Robinhood, the ultra-popular online trading platform, has helped usher in a new era of commission-free trading. It has also pushed established financial institutions to follow suit, with similar charging structures for retail traders.
Sadly though, there is no such thing as a free lunch. In a world of commission-free trading, brokers still need to make money on their clients’ trades somehow. One of the most lucrative, and controversial options, is a practice called Payment For Order Flow (PFOF).
“Payment for order flow enables commission-free trading,” said Robinhood chief executive Vlad Tenev during his Congressional testimony in February 2021 following the Gamestop debacle, for which PFOF became both infamous and common knowledge.
While retail traders can clearly be tempted by zero commissions, the practice is controversial with government regulators. They claim it can lead to suboptimal execution prices on trades and conflicts of interest for brokers. However, it is only currently banned in the UK, Canada and Australia.
In the USA, the Securities and Exchange Commission (SEC) fined Robinhood $65 million in late 2020 for routing trades to market makers that didn’t offer the highest price, and also for misleading its customers as to what was going on.
Despite this, the issue isn’t going away anytime soon and retail investors will continue to be unable to get best value when trading commission-free.
What Is Payment for Order Flow?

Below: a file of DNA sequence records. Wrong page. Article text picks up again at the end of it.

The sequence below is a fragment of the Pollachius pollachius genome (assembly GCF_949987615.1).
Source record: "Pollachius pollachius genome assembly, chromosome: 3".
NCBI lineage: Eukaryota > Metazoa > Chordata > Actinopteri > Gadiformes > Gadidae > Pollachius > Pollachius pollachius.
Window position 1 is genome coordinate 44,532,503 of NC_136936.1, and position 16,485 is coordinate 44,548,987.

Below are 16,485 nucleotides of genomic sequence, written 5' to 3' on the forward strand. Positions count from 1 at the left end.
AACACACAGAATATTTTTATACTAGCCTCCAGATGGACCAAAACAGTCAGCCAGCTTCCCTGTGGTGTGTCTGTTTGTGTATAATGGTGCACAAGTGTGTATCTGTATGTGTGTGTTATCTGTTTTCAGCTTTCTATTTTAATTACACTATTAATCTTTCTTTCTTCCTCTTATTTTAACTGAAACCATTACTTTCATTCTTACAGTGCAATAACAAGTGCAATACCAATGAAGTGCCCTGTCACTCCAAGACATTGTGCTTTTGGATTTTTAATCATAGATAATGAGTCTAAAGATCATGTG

It used to be very expensive to play the stock market.
Remember the Dot Com bubble in the late 1990s? In order to buy and sell shares of Pets.com, traders were typically paying commissions of around $40 per trade. Back in the early 1980s, an average investor might have to pay a $200 commission on a stock trade.
More recently, fierce competition among discount brokers pushed trading commissions steadily lower. By the late 2010s, many brokers had eliminated trading fees altogether.
Of course, these companies are not operating charities. They turned to payment for order flow to generate revenue.
When an investor submits an order to buy or sell a stock, their broker passes the order along to a third party to execute the trade and perform the transaction.
This third party is known as a market-maker and these are large financial institutions, such as Citadel Securities (another company inked to the Gamestop situation), that provide liquidity to the market by both buying and selling securities.
The market-maker pays the brokerage a small commission to fill the customer’s order. Since the market maker is both buying and selling stocks and other securities, it can set its own purchase and sales price.
A market maker buys shares of stock at a lower price than the price at which it sells shares, a difference known as the bid-ask spread.
How Does Payment for Order Flow Work?
The more order flow the market makers receive from the likes of Robinhood, the more profit they can generate from the bid-ask spread. Brokerages earn more when they send more trades to the market makers.
Let’s say a market maker purchased 100 shares of Apple stock from a retail seller for $152.01 per share, and then turned around and sold the stock to a retail buyer at a price of $152.04 per share.
In this example, the market maker would make only a $0.03 profit on the orders, but market makers process millions of orders a day.